Heartfelt with Dr Melissa Walton-ShirleyView all posts »
Primary PCI in Masschusetts: Guidelines writers, how long must the rest of us suffer?Nov 16, 2009 14:03 EST
Romans 5; 3-4: "Suffering produces endurance and endurance produces character and character produces hope."
Indeed there is still "hope" for all of waiting to move primary PCI without surgery on-site forward in this country after this presentation. The data demonstrated (once again) that "among patients undergoing PCI, outcomes were almost identical in non-surgery-on-site and SOS (surgery on-site) hospitals. You would have thought the NCDR data would have been enough to push us to the point of expanding this lifesaving opportunity all across the US. Instead we still wait while many suffer.
Felix Adler: "We stand, as it were, on the shore and see multitudes of our fellow beings struggling in the water, stretching forth their arms, sinking, drowning, and we are powerless to assist them."
It's no secret that I champion the cause of the lytic noneligible. I've related to many the untimely death of my uncle after I administered lytic therapy for a noncomplicated inferior wall MI around 10 years ago. That death was completely unnecessary and totally preventable. Had he lived just 70 miles south in the state of Tennessee, where PCI without SOS had been practiced for 12 years, he would have undergone a primary PCI and gone home in a couple of days. Instead, he resided in Kentucky where for six years we've battled to move primary PCI forward, and we are still battling.
We learned last month that the governor has unwittingly tied the primary-PCI program to the state health-plan amendment that will require a vote on an expensive pediatric psychiatry facility bill that will likely fail because it is viewed as unaffordable. This move will cost thousands of lives and dollars by producing yet another delay in expanding this life saving program to the other eight hospitals that stand ready, willing, but disallowed to perform this procedure.
Fritz Williams: "Suffering and joy teach us, if we allow them, how to make the leap of empathy, which transports us into the soul and heart of another person. In those transparent moments we know other people's joy and sorrows and we care about their concerns as if they were our own."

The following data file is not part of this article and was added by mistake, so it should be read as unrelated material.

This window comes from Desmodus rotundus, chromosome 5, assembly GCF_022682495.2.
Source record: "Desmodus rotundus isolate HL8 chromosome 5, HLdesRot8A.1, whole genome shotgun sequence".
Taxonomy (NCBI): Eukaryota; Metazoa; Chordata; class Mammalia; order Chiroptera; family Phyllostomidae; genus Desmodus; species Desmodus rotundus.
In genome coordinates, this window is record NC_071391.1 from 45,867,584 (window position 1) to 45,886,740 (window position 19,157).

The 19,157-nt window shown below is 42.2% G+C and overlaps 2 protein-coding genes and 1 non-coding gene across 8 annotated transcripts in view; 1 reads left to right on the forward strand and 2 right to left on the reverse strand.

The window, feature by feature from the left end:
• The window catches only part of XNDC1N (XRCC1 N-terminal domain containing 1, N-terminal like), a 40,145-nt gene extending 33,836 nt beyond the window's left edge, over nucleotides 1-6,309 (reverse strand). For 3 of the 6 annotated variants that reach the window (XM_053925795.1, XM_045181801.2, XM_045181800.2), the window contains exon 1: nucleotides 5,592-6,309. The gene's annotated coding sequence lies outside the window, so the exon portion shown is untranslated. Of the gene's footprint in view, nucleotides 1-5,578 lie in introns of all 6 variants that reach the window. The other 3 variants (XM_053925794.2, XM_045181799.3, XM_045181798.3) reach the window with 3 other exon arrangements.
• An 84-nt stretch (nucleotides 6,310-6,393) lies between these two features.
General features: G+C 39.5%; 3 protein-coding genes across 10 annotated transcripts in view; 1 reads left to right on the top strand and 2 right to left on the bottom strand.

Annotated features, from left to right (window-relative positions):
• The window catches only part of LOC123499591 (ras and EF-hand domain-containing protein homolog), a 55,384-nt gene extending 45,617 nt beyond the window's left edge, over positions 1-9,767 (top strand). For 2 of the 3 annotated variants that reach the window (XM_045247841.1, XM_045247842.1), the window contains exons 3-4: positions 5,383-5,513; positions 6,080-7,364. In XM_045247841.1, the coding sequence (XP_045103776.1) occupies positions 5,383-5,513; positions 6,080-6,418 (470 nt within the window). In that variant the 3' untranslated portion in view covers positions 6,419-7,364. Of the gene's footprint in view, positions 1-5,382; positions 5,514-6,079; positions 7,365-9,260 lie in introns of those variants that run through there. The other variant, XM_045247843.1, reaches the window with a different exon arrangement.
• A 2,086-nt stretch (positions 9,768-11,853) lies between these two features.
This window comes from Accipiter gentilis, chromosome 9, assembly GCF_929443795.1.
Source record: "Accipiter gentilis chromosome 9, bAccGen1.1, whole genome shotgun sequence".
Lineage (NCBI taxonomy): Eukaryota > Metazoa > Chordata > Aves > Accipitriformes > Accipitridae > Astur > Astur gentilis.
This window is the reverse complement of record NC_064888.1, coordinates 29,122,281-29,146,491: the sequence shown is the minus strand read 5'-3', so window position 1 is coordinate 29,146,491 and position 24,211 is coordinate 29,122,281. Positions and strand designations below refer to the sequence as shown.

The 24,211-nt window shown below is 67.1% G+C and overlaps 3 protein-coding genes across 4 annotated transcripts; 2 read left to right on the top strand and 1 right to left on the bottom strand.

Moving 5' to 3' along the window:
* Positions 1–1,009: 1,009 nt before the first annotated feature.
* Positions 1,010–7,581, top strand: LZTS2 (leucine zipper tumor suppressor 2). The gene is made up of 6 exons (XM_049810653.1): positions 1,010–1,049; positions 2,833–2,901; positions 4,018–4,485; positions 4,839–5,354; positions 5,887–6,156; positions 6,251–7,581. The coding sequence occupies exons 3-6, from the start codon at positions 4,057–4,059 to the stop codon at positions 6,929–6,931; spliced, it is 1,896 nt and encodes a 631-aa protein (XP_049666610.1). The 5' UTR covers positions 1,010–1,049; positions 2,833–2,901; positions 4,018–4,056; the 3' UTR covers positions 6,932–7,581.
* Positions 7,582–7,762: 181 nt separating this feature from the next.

Dr Guyton, chief of cardiothoracic surgery at Emory, the discussant for the Massachusetts trial, gave a fair and very human response to this data. He said, "If I'm in an ambulance and am asked if I want to go to a hospital without surgery on-site or a surgery hospital, I'm going to go to a surgery hospital. But if I'm in a nonsurgery hospital and need a PCI, I'm going to stay at that hospital." He's a surgeon but he "gets it," and he "gets it" far better than some of our very own guidelines writers who are cardiologists. I guess it's difficult to feel hunger when your mouth is full and for some, very difficult to feel pain when those who are suffering are not your own.
Marcel Proust: "We are healed of a suffering only by experiencing it to the full."
I write of our trials and tribulations in the world of intervention or--lack thereof--"in order to draw attention to the need. Our efforts have resulted in marginal results at best but with the aid of results like those from the NRMI registry, combined with the NCDR data, we know that we will eventually prevail, but not until many more suffer and die from lack of access to primary PCI. We also know that the onus is on us to improve our adherence to guidelines and continue to improve our rates of revascularization as evidenced by this registry information. These are small but not insignificant issues when it comes to the race against the 90-minute clock that runs on every single patient with STs up.
George Eliot: "Deep unspeakable suffering may well be called a baptism, a regeneration, the initiation of a new state."
Perhaps if everyone had to walk down that long hall from the ICU and tell their mother that her only sibling and last remaining first-degree relative had died a horrible and preventable death, it might result in a more enthusiastic endorsement of primary PCI without surgery onsite. I implore our guidelines writers to convene to make this a priority in our country. I ask them to publish guidelines that would lead to the mapping of our country to find the shortest point from ST-elevation to a primary PCI. I ask that they insist that this become a leading platform for healthcare reform that this country so desperately needs. Let us overcome the unnecessary suffering of STEMI patients all over these US who die acutely from lack of access to primary PCI or costly pump failure from untimely delivery of this lifesaving procedure.
Helen Keller: "The world is full of suffering. It is also full of overcoming it."